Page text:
(Excerpts from Ipswich in the Massachusetts Bay Colony Vol. II by Thomas Franklin Waters)
In the first year of its settlement, the Freemen of the Ipswich established “for our own peace and comfort” the exclusive right to determine the privileges of citizenship in the new community, and gave formal notice that “no stranger coming among us” could have place or standing without their permission. They divided the land among themselves, giving to every man a house lot, tillage lots, and rights in the common land. From the beginning, suspicion always attached to a prospective settler of any other nationality than English.
The Puritan founders of Massachusetts granted large farms to the elite, the educated, wealthy merchants and their families whom they deemed to be desirable to the community: Appleton, Bradstreet, Cogswell, Denison, Dudley, Paine, Rogers, Symonds, Saltonstall, Wade, Wainwright, Whipple etc, many of whose homes and descendants are to be found in Ipswich today. Within four years of its founding, Ipswich had become an important and influential town second only to Boston in wealth and population, while recreating the aristocracy of the English towns from which they had departed.
The Body Politic
The Town voted in 1634: “There shall no foreigner amongst us come into our meetings, unless he will subject himself unto the like orders and penalties that we the freemen of the Towne have established for our peace and comfort in our meetings.”
It was ordered by vote of the first General Court of the Massachusetts Bay Colony, May 14, 1634: “To the end the body of the commoners may be preserved of honest and good men,…for the time to come, no man shall be admitted to the freedom of this body politic, but such as are members of some of the churches within the limit of the same.”
The Court granted the privilege of freemen to such as were deemed suitable under this law. Every freeman thus elected, took the freeman’s oath, prescribed by vote of General Court: ” I, being by God’s providence an inhabitant and freeman within the jurisdiction of this Commonwealth, do freely acknowledge myself to be subject to the government thereof, and therefore do here swear by the great and dreadful name of the everlasting God, that I will be true and faithful to the same, and will accordingly yield assistance and support thereunto with my person and estate.”
The commoners had the privilege of voting on all questions relating to the common lands. The majority of commoners were also freemen, but the privileges of the two bodies were distinct. Some freemen were not commoners, and commoners were not all freemen. A third body of inhabitants, and by far the largest, was distinguished as “residents.” Every man, twenty years old was to take the “Massachusetts’ Oath” and was then recognized as a duly qualified inhabitant. The Statute of 1647 allowed such to be chosen on juries by the freemen and to vote for selectmen. Beyond this they had no political privilege.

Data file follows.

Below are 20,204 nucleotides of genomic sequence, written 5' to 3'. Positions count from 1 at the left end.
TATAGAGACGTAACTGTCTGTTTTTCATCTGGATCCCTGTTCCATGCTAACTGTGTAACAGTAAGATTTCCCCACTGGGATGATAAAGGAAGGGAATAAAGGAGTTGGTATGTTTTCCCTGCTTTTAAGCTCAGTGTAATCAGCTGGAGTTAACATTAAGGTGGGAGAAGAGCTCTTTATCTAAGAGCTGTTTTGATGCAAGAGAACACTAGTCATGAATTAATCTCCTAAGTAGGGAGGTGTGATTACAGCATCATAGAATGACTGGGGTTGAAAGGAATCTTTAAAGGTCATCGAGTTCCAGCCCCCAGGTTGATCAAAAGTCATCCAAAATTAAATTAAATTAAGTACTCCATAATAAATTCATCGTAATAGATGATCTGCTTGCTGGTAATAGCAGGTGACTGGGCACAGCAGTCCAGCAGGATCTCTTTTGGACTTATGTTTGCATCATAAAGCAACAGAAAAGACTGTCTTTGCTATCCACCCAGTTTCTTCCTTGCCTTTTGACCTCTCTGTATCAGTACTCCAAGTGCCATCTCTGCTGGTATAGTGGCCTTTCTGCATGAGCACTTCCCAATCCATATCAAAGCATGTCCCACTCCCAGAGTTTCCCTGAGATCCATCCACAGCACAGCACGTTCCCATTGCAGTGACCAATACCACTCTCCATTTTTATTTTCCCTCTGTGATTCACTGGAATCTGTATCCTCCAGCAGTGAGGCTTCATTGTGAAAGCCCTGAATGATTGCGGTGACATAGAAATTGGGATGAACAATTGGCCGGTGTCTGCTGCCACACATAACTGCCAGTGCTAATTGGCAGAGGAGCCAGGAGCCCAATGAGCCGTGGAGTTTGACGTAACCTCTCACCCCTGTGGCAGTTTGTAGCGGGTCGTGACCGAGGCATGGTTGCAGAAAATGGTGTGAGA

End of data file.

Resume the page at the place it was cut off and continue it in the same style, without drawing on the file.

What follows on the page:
“The Town being full”
In 1639, the Ipswich Town record shows the following: “The Town doth refuse to receive Humphrey Griffin as an inhabitant, to provide for him as inhabitants formerly received, the town being full.” Griffin became an inhabitant despite this uncomplimentary reception. In 1663, complaint was made by the selectmen of Ipswich that Isaack Ong had not removed from town after being warned. The court ordered that he depart whence he came.
An Ipswich Town Meeting on March 7, 1699 adopted a law by which to guard the Town against “undesirable” prospective citizens:
“Whereas sundry persons, for their particular advantage, are ready to entertain into their houses or to Let out Lands or tenements to such persons as are no ways desirable and may prove burdensome in several respects to this Town, For the preventing whereof it is ordered that not any person inhabiting in this Town or the bounds thereof shall suffer any stranger coming from other Towns to continue or live more than one week in his own Dwelling house or any tenement of his, under ye penalty of Twenty shillings for every week…unless such persons do give satisfaction and security of their honesty and ability to the Selectmen. Provided always this order shall not restrain any of ye Inhabitants from entertaining any of their friends or Relations who come to visit them at their own Dwelling Houses, or household servants that are single persons.”
Kyle Zelner wrote in A Rabble in Arms: Massachusetts Towns and Militiamen During King Philip’s War that Ipswich founded the town of Brookfield in 1660 in order to purge itself of undesirable residents, and that conscription during King Philip’s War (1675-1678) presented a further means by which to rid the town of undesirable citizens. Of the 88 men sent to fight from Ipswich, 60 were from lower socio-economic families. A quarter of the conscripted soldiers had previously been tried for serious legal infractions, and others had ongoing debt problems. The elite members of the militia, such as Samuel Appleton, served as their commanders.